Taking Children Seriously

Is TCS Revolutionary?

Can such an unconventional educational style respect tradition?

David Deutsch

This article was first published in the paper journal,
Taking Children Seriously
in TCS 26

TCS embraces fallibilism in a big way. Indeed, a radical fallibilism is essential to our reinterpretation of the centrepiece of education through the ages: the adult coercing the child for the child's own good. That familiar tableau is conventionally understood as the action of one person, involving one theory, presumed true. But we re-interpret it as a difference of opinion between two people, involving two theories, of which either or both may be false. Once we have reinterpreted it thus, rejecting it is almost a formality if we are committed to reason (as opposed to force, faith or magic) as the most effective means of resolving differences of opinion. We know that any protocol for dealing with conflicting opinions that refers to the attributes of the source rather than the content of each opinion, is anti-rational. The conventional ‘mommy knows best’ rule is one such. So is any protocol that depends for its action on one party being physically stronger than the other. A rational decision-making procedure has the property that its outcomes are independent of the participants' status and power; so a rational family is one whose behaviour would be essentially unchanged if the tables were miraculously turned and the children had all the legal rights, economic power and physical strength on their side.

Closely related to fallibilism is the rejection of any sort of utopianism or revolutionary strategy. Not only do we expect to be unable to design the perfect society or the perfect curriculum, we expect even our piecemeal attempts to improve society or to improve a particular child's life and prospects, to be riddled with errors. We expect errors to be possible even, or perhaps especially, when we are most sure that we are right and that our critics (such as the child himself) are wrong. We understand, therefore, that our principal objective in setting up institutions must not be to identify the right policies and ensure that they will take precedence over all rival policies; it must be to ensure that bad policies, once implemented, can be abandoned as easily as possible. Choosing the right policies is a matter for persuasion and consent, under institutions that promote those things but do not pre-judge either what the answer is or whose idea it will be.

Those who rest their hopes for the future on specious assumptions about the ability of benevolent rulers to choose rightly, usually assume that abandoning one's faith in authority entails losing hope that things can work out, or improve, at all. That is one reason why fallibilism often seems frightening and disorienting when one first takes it seriously. But in fact, fallibilism is not a pessimistic posture when it is combined with (critical) rationalism. On the contrary, it is entirely compatible with the belief that all errors are correctable. It is just that they are not correctable once and for all (for the corrections themselves will contain errors, or lead us into new errors), and not all at once, for the only way of making progress is piecemeal criticism: correcting one apparent error at a time with a tentative improvement, backtracking when it seems not to be an improvement after all.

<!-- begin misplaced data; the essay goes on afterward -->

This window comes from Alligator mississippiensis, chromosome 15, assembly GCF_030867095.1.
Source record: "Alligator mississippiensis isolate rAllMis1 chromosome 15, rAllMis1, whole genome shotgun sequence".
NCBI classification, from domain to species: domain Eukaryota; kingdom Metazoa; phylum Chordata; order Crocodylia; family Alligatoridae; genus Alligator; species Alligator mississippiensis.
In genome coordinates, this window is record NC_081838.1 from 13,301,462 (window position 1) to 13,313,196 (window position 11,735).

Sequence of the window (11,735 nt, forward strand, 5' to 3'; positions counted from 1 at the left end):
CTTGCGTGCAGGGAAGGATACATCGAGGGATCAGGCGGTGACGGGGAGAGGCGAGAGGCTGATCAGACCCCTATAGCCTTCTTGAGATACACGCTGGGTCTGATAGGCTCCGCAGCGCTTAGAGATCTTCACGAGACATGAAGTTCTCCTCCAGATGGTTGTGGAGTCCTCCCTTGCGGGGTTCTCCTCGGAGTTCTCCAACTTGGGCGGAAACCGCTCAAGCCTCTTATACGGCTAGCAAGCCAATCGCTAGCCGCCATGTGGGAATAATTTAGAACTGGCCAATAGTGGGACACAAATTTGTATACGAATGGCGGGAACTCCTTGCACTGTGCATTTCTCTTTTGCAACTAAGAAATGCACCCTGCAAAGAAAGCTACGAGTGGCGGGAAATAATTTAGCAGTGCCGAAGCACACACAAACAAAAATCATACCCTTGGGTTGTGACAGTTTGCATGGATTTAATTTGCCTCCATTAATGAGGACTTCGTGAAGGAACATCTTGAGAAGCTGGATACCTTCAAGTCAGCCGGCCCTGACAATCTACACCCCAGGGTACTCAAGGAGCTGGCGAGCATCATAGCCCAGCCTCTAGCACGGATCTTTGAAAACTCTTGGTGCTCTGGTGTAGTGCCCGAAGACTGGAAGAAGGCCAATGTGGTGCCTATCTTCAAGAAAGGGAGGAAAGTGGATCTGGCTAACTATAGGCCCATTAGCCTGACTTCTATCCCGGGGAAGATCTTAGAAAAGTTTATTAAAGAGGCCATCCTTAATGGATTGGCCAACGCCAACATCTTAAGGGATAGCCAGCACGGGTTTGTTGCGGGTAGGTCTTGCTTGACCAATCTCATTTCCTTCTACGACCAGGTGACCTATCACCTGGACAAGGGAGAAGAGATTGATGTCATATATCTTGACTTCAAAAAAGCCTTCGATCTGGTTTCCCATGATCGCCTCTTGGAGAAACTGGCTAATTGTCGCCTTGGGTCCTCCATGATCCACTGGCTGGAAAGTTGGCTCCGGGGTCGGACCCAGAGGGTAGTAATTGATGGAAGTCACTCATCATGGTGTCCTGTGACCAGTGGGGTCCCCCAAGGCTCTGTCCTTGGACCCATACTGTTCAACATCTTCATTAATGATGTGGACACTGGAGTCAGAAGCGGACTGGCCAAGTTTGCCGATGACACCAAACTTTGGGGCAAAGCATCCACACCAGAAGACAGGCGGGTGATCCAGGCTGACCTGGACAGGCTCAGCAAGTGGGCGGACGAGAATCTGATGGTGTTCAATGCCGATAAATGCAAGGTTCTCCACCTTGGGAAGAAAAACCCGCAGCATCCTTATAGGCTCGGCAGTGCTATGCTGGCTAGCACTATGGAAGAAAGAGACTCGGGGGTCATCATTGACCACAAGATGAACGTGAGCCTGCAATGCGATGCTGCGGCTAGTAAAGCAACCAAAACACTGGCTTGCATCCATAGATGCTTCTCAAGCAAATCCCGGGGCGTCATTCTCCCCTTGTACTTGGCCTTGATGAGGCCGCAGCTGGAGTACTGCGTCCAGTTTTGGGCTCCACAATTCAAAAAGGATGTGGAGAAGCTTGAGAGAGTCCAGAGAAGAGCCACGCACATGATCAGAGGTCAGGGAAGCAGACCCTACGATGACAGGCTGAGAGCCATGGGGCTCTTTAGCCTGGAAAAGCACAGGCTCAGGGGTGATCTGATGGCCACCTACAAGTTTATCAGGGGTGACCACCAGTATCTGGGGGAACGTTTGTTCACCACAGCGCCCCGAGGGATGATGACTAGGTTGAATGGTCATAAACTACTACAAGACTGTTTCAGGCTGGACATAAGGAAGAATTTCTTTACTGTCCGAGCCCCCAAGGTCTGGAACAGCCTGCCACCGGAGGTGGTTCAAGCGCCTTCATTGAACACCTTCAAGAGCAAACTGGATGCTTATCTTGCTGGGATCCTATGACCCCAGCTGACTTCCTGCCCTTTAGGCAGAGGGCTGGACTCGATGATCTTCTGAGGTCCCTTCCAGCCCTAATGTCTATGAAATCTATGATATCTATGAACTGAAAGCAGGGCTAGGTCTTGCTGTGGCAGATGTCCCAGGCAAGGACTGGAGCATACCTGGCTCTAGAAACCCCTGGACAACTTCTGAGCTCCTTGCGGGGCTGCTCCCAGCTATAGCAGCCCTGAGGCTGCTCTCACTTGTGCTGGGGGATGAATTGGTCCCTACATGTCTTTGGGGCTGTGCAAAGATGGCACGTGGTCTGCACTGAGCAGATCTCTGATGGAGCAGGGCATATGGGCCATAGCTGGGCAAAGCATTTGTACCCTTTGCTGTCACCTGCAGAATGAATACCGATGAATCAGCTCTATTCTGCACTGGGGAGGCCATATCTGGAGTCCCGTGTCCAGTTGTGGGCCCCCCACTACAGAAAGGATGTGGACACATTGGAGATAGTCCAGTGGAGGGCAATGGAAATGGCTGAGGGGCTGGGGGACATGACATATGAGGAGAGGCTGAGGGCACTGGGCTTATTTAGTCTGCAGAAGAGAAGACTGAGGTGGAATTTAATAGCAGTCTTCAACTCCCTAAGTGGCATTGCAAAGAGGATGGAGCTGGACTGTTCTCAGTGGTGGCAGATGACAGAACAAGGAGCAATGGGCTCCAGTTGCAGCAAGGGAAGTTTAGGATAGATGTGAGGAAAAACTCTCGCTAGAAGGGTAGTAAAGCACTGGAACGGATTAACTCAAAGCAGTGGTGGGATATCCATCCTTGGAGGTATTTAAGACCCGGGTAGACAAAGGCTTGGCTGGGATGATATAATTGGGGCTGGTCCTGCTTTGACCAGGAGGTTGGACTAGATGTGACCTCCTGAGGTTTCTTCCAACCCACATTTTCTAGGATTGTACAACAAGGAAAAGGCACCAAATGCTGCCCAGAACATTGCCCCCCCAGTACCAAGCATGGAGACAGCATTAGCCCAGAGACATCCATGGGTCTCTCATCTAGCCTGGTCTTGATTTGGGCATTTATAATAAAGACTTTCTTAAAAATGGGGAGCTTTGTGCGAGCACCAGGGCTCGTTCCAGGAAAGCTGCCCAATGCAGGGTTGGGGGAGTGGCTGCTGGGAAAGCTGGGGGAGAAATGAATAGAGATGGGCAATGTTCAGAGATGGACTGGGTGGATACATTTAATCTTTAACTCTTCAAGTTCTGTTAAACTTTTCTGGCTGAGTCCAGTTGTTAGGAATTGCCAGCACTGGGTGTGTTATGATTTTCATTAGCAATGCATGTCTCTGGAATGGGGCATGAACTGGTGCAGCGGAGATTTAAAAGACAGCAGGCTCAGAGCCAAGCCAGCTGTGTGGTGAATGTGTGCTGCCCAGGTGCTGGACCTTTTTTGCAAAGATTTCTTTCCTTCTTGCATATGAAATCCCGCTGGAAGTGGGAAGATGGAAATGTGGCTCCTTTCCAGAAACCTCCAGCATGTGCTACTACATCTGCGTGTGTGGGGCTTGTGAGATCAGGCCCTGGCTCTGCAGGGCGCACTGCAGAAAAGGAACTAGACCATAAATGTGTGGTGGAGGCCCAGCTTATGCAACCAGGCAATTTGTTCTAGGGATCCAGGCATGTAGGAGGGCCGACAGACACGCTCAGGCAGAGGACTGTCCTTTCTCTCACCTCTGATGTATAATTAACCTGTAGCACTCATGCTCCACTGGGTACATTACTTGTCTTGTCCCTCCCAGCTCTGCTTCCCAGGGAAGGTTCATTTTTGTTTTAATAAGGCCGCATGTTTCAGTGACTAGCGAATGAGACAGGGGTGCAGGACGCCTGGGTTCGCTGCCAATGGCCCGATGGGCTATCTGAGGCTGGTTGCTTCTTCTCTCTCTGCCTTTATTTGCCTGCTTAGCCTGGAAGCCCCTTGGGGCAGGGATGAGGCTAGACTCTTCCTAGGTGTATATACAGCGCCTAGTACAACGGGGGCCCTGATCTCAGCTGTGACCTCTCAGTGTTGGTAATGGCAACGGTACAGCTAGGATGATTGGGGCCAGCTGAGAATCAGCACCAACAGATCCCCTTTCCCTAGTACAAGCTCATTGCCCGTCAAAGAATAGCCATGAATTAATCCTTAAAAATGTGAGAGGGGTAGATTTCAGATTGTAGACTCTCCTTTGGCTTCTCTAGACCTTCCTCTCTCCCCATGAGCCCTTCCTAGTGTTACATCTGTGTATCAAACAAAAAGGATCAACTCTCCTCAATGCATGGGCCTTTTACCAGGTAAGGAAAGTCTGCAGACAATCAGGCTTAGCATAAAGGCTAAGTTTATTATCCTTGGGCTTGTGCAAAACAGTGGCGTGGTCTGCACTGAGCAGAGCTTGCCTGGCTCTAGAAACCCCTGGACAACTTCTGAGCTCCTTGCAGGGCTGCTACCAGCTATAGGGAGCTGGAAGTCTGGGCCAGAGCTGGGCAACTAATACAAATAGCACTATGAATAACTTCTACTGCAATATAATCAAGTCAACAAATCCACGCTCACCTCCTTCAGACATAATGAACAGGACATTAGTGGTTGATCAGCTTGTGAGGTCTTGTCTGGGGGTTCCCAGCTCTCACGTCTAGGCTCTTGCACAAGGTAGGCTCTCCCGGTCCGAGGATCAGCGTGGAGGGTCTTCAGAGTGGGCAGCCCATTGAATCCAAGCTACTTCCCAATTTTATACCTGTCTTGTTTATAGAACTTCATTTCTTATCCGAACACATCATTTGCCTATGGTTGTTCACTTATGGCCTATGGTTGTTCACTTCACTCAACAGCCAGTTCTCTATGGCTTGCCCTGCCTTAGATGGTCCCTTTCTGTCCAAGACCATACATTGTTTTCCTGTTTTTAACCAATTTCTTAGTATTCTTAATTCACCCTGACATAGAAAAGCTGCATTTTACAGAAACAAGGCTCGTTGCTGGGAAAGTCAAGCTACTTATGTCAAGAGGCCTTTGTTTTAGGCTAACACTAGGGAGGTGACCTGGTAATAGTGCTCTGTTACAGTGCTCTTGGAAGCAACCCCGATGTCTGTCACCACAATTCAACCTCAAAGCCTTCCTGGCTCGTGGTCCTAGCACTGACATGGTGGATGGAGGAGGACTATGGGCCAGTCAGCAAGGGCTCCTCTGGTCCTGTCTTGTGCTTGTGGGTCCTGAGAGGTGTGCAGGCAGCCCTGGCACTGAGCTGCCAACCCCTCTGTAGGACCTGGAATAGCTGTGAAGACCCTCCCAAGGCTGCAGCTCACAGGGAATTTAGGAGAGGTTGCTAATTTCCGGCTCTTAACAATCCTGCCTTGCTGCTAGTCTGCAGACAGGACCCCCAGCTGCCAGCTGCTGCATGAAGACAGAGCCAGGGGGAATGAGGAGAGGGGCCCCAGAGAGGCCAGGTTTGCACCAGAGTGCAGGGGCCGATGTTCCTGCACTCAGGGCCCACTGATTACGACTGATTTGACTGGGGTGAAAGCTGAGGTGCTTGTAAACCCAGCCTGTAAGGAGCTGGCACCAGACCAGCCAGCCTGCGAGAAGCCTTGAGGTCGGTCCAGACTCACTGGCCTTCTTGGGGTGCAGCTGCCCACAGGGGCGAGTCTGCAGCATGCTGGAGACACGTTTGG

A thoroughgoing rejection of authority often leads to a contempt for tradition, but that is not the case here. We reject utopia and revolution partly because we expect to make mistakes when we try to improve upon existing ways of thinking and doing things. Another way of putting that is that we accept that tradition generally contains knowledge that is not immediately apparent to us. So although we reject the authority of tradition (that is to say, we refuse to hold any idea or practice immune from criticism or change), we value the knowledge that is implicitly or explicitly contained in traditions, and we expect any improvement to come about only through the piecemeal modification of existing ideas.

This brings us to an apparent paradox. For the idea that an adult's greater knowledge, greater responsibility and so forth, do not confer upon him even the slightest authority to enforce his judgement upon an unwilling child, is itself a massive and radical departure from traditional ideas in education and child rearing. Inevitably therefore, TCS rejects outright large portions of traditional child-rearing practice, and advocates a whole new style that conflicts sharply with tradition. Moreover, to make matters worse, non-coercive child rearing is by its nature difficult or impossible to implement piecemeal, for freedom is not conveniently divisible. Nor can it be implemented experimentally, for freedom granted conditionally is not freedom at all. People often remark, when they first take the plunge, that TCS seems to turn all their old ideas upside-down. As William Godwin said of his own educational theory (a precursor of TCS): “This plan is calculated entirely to change the face of education. The whole formidable apparatus which has hitherto attended it, is swept away”. That does not sound very piecemeal, does it? So, if we are advocating a revolutionary change, how can we possibly expect to succeed?